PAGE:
Age, Biography and Wiki
Sam Treiman (Sam Bard Treiman) was born on 27 May, 1925 in Chicago, United States. Discover Sam Treiman’s Biography, Age, Height, Physical Stats, Dating/Affairs, Family and career updates. Learn How rich is He in this year and how He spends money? Also learn how He earned most of networth at the age of 74 years old?
|Popular As||Sam Bard Treiman|
|Age||74 years old|
|Born||27 May 1925|
|Birthplace||Chicago, United States|
|Date of death||November 30, 1999(1999-11-30) (aged 74)(1999-11-30) New York City, United States|
We recommend you to check the complete list of Famous People born on 27 May.
He is a member of famous with the age 74 years old group.
Sam Treiman Height, Weight & Measurements
At 74 years old, Sam Treiman height not available right now. We will update Sam Treiman’s Height, weight, Body Measurements, Eye Color, Hair Color, Shoe & Dress size soon as possible.
|Body Measurements||Not Available|
|Eye Color||Not Available|
|Hair Color||Not Available|
Dating & Relationship status
He is currently single. He is not dating anyone. We don’t have much information about He’s past relationship and any previous engaged. According to our Database, He has no children.
Sam Treiman Net Worth
His net worth has been growing significantly in 2022-2023. So, how much is Sam Treiman worth at the age of 74 years old? Sam Treiman’s income source is mostly from being a successful . He is from United States. We have estimated
Sam Treiman’s net worth
, money, salary, income, and assets.
|Net Worth in 2023||$1 Million – $5 Million|
|Salary in 2023||Under Review|
|Net Worth in 2022||Pending|
|Salary in 2022||Under Review|
|Source of Income|
Sam Treiman Social Network
Treiman and his wife Joan were active members of CUSPEA – a program set up by T.D. Lee to help mainland Chinese students get access to graduate education in the U.S. In 1981, 1982 and 1988, they traveled to China to interview prospective students for the program.
In 1970, when Fermilab was set up, its founder Robert R. Wilson asked Treiman if he would direct the theory group. Treiman, who did not want to leave Princeton, was able to help get the group started by taking several extended leaves of absence.
He was elected a Fellow of the American Physical Society in 1963, and a member of the U. S. National Academy of Sciences in 1972. Treiman was awarded the Oersted medal by the American Association of Physics Teachers in 1995. He was also a member of the American Academy of Arts and Sciences and the American Philosophical Society.
Treiman also made contributions to physics outside his professional role at Princeton. Beginning in the early 1960s, with the inception of the JASON Defense Advisory Group, he was a U.S. government advisor in the fields of plasma physics, physics education and strategic planning. (Although Treiman parted ways with Jason in the late 1960s, he rejoined them in 1979.)
Sam began teaching at Princeton in 1952 as an instructor. He spent his entire career at Princeton – associate professor (1958–63), professor (1963–77) and Eugene Higgins Professor of Physics (1977–1998). He served as chair of the physics department (1981–87) and chair of the University Research Board (1988–95). Probably his best known student at Princeton was Steven Weinberg, recipient of the Nobel Prize in physics in 1979. Other well known students are Nicola Khuri (1957), Curtis Callan (1964), and Stephen L. Adler (1964).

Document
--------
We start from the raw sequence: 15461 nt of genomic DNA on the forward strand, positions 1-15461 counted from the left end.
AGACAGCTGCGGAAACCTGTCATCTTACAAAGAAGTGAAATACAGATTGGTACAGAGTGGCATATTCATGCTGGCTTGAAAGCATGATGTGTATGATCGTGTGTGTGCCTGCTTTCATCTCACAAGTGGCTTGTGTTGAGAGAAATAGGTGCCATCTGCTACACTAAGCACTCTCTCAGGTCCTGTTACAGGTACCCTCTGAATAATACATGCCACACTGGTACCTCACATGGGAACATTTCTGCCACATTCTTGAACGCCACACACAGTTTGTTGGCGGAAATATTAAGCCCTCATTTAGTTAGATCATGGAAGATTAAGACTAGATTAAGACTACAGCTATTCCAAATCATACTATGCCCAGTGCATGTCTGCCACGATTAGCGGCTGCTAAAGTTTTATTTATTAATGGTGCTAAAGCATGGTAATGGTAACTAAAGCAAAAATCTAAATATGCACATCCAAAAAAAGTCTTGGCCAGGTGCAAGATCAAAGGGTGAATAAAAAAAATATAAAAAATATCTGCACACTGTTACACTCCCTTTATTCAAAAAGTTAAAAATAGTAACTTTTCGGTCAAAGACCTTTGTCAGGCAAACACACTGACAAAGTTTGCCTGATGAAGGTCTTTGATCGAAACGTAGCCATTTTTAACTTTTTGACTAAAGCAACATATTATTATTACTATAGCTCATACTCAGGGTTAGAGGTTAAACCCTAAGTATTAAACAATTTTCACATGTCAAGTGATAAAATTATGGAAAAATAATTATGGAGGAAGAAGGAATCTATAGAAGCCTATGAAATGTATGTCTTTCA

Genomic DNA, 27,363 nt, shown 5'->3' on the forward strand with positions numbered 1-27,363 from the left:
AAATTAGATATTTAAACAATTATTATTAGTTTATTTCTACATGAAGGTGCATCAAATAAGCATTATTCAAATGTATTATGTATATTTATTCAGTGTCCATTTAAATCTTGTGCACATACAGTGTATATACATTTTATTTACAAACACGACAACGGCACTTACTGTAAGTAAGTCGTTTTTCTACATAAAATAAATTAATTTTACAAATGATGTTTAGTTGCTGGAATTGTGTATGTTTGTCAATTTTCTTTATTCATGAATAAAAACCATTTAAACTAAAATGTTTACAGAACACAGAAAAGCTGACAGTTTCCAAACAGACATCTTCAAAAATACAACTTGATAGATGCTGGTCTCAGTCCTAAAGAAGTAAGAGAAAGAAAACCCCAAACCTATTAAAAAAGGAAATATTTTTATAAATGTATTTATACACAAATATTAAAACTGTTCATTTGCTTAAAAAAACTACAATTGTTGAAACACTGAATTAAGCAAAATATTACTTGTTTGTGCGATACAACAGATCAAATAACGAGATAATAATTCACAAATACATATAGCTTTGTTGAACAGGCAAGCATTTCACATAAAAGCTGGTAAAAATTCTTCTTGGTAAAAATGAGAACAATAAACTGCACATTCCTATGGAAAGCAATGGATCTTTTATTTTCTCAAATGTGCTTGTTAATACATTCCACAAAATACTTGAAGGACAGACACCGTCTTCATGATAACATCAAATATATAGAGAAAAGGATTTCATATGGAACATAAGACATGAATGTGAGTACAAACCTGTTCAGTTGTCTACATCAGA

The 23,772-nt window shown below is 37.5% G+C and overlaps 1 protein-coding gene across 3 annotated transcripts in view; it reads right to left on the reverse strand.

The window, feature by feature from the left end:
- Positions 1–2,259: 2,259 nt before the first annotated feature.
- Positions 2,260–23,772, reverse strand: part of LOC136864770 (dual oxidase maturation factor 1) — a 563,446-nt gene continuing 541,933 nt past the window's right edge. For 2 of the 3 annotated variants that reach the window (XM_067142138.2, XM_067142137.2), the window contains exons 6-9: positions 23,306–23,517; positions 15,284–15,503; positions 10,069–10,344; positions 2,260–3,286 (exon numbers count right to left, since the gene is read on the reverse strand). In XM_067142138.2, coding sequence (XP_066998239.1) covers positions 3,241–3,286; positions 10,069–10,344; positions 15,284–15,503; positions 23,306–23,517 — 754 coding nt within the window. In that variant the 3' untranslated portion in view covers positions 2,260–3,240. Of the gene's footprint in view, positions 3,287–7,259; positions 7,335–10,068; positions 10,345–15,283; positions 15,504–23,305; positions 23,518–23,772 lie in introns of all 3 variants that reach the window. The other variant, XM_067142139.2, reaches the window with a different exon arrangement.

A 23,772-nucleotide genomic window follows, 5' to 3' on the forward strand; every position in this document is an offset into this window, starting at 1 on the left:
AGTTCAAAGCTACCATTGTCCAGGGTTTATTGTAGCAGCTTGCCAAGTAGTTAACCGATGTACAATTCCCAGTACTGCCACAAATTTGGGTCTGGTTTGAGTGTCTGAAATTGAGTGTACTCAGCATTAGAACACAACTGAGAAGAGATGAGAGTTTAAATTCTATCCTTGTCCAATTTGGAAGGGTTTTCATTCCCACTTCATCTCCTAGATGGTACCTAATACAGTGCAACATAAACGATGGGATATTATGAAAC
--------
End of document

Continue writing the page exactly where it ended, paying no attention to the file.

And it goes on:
Treiman’s parents, Abraham and Sarah, were Jewish immigrants from Eastern Europe who emigrated to Chicago. Sam had a brother, Oscar, who was six years older. Sam was educated in the Chicago public school system and, after graduating high school in 1942, he entered Northwestern University, electing to study chemical engineering. After two years at Northwestern he joined the navy, training as a radar repair technician and he spent the last year of the war as a petty officer in the Philippines, doing, in his words, “a prodigious amount of reading in the peaceful jungles – novels and science”. After the war he went to the University of Chicago, receiving a B.S. (1949) and M.S. (1950), having changed his major to physics. He received an Atomic Energy Commission predoctoral fellowship and in 1952 he was granted a PhD by the University of Chicago. His doctoral thesis dealt with the physics of cosmic rays, and the work was done under the supervision of John Alexander Simpson. While at the university, Sam met his wife, Joan Little, an educational psychologist. They have three children – Rebecca, Katherine and Thomas.
Sam Bard Treiman (/ˈtriːmən/; May 27, 1925 – November 30, 1999) was an American theoretical physicist who produced research in the fields of cosmic rays, quantum physics, plasma physics, and gravity physics. He made contributions to the understanding of the weak interaction and he and his students are credited with developing the so-called standard model of elementary particle physics. He was a Higgins professor of physics at Princeton University, a member of the National Academy of Sciences and member of the JASON Defense Advisory Group. He was a student of Enrico Fermi and John Alexander Simpson Jr. Treiman published articles on quantum mechanics, plasmas, gravity theory, condensed matter and the history of physics.